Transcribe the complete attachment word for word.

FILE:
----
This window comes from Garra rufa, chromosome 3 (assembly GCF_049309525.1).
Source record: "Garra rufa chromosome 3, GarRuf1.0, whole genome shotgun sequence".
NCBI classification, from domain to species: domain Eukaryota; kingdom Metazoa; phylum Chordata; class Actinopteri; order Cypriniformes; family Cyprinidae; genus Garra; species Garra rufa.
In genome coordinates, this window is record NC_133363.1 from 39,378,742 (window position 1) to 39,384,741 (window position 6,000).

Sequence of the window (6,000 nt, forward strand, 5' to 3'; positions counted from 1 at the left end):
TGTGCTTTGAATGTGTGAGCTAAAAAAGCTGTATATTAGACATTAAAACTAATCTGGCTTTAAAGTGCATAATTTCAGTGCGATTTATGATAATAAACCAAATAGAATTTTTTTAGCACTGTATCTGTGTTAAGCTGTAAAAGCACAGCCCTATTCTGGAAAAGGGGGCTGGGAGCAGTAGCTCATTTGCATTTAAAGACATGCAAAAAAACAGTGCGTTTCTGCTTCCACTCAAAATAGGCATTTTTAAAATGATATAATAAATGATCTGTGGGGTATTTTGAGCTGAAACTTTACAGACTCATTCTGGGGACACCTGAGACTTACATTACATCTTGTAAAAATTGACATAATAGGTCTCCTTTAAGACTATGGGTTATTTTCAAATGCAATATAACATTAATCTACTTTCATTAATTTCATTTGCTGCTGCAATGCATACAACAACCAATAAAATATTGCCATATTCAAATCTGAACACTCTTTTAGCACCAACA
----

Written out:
This window comes from Garra rufa, chromosome 3 (assembly GCF_049309525.1).
Source record: "Garra rufa chromosome 3, GarRuf1.0, whole genome shotgun sequence".
NCBI classification, from domain to species: domain Eukaryota; kingdom Metazoa; phylum Chordata; class Actinopteri; order Cypriniformes; family Cyprinidae; genus Garra; species Garra rufa.
In genome coordinates, this window is record NC_133363.1 from 39,378,742 (window position 1) to 39,384,741 (window position 6,000).

Sequence of the window (6,000 nt, forward strand, 5' to 3'; positions counted from 1 at the left end):
TGTGCTTTGAATGTGTGAGCTAAAAAAGCTGTATATTAGACATTAAAACTAATCTGGCTTTAAAGTGCATAATTTCAGTGCGATTTATGATAATAAACCAAATAGAATTTTTTTAGCACTGTATCTGTGTTAAGCTGTAAAAGCACAGCCCTATTCTGGAAAAGGGGGCTGGGAGCAGTAGCTCATTTGCATTTAAAGACATGCAAAAAAACAGTGCGTTTCTGCTTCCACTCAAAATAGGCATTTTTAAAATGATATAATAAATGATCTGTGGGGTATTTTGAGCTGAAACTTTACAGACTCATTCTGGGGACACCTGAGACTTACATTACATCTTGTAAAAATTGACATAATAGGTCTCCTTTAAGACTATGGGTTATTTTCAAATGCAATATAACATTAATCTACTTTCATTAATTTCATTTGCTGCTGCAATGCATACAACAACCAATAAAATATTGCCATATTCAAATCTGAACACTCTTTTAGCACCAACA